Frisk #176

Shut the front door, it’s Frisk #176! 176 is a ‘cake number’; that is, the maximum number of regions into which a 3-dimensional cube can be partitioned by exactly n planes. For example, the 5th cake number is 15 – you could cut a cube into fifteen slices with four cuts, fourteen of which have an external surface and one of which is a tetrahedron from the centre. You know what? You probably don’t need to know this.

Nokia 3310
When the nuclear apocalypse comes, the scorched surface of the Earth will contain nothing but cockroaches and Nokia 3310s. These were basically the best phones ever made – well, until the advent of smartphones, at least. Endurance rally teams still use old Nokias in their cars, roughly strapped to the rollcages – they have ear-curlingly strong signal and the batteries last forever. Plus they’re so robust, you can repeatedly throw them on the ground and they just keep going. Little wonder early-2000s skaters loved them so much – you could drop them off a ramp, run them over, and they’d still work.
It was kind of inevitable that they’d return. Nokia, once global kings of the mobile phone scene, have been notably absent from the smartphone arms race, but they’re set to make a killing with the old-school 3310 redux which hits the shelves later this month: Carphone Warehouse reckon demand has been ‘unprecedented’ and ‘astonishing’. And yes, it does come with Snake.

Venetian kebabs
Frisk recently reported on Barcelona’s attempts to reduce tourism, in an effort to stop the city losing its cultural identity under a tide of Instagramming, flip-flop-shod interlopers; sure, tourism is vital to the economy, but it shouldn’t be at the expense of the local residents’ quality of life.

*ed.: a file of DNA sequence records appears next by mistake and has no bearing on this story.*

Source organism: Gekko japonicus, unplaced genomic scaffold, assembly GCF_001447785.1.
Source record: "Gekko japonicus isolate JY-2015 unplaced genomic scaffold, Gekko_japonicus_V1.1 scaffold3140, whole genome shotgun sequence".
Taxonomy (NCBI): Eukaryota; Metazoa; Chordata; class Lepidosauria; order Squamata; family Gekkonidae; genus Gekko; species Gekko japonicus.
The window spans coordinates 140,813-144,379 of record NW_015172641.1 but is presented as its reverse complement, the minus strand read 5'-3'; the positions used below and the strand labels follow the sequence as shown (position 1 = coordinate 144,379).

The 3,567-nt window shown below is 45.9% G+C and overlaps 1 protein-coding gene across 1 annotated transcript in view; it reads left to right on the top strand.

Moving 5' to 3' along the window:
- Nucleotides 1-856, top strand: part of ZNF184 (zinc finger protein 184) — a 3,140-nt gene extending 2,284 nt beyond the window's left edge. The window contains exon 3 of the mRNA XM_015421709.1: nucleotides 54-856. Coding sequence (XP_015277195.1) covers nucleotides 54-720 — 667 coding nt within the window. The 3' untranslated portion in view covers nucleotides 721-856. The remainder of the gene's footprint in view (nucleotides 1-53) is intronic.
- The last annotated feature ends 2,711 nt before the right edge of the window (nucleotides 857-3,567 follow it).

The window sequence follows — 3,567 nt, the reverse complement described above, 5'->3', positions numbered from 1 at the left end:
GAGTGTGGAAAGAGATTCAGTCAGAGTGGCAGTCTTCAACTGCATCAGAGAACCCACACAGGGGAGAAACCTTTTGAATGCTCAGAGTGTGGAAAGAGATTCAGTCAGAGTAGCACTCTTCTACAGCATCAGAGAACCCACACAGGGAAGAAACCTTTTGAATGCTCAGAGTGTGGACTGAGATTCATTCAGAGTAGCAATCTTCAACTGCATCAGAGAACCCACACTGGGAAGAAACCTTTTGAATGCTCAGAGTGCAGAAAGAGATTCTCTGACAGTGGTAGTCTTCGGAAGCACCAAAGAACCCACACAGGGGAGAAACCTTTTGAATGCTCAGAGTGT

Venice is making a similar move to preserve its ‘decorum and traditions’ – they’re banning fast food. Well, not totally, but city officials are blocking the opening of any new kebab shops and other fast food outlets that aren’t in keeping with Venetian cultural heritage.
So the obvious answer is gondola kebabs and McCanals, no?

“I'm not convinced by this new trend of male public soul-bearing. Time for our gender to get a grip, methinks. Life's tough - man up.” So said Piers Morgan in an incendiary tweet last week. But we can safely ignore him, as he wallows in the filth of the media gutter along with Katie Hopkins and all the other pseudo-journos whose job it is to be unpleasant for clicks. The fact of the matter is that ‘man up’ is an outmoded relic of macho posturing, and modern man is rather more in touch with reality.
Remember the ‘Guy Love’ song from Scrubs? OK, that’s deliberately saccharine, but it rings true: a recent study among male undergrads showed that every respondent had had at least one bromance with a close male friend, often comparing them to brothers or even romantic partners. One of the study’s authors indicates that this behavioural shift could ease the decrease in misogyny, sexism and homophobia; "Masculinity is no longer this debilitating curse that forces men to act in a particularly toxic manner and, as such, guys today are having highly emotional, physically tactile and loving friendships with other men. This can only be a positive." See, emotions are nothing to be afraid of. Stop trying to be cool and just be yourself.

Daniel Bevis, Senior Knowledge Editor

10th May 2017